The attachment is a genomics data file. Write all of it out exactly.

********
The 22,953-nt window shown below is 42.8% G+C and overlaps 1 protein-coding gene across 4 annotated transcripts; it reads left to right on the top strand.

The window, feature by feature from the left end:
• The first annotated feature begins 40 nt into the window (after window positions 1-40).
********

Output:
The 22,953-nt window shown below is 42.8% G+C and overlaps 1 protein-coding gene across 4 annotated transcripts; it reads left to right on the top strand.

The window, feature by feature from the left end:
• The first annotated feature begins 40 nt into the window (after window positions 1-40).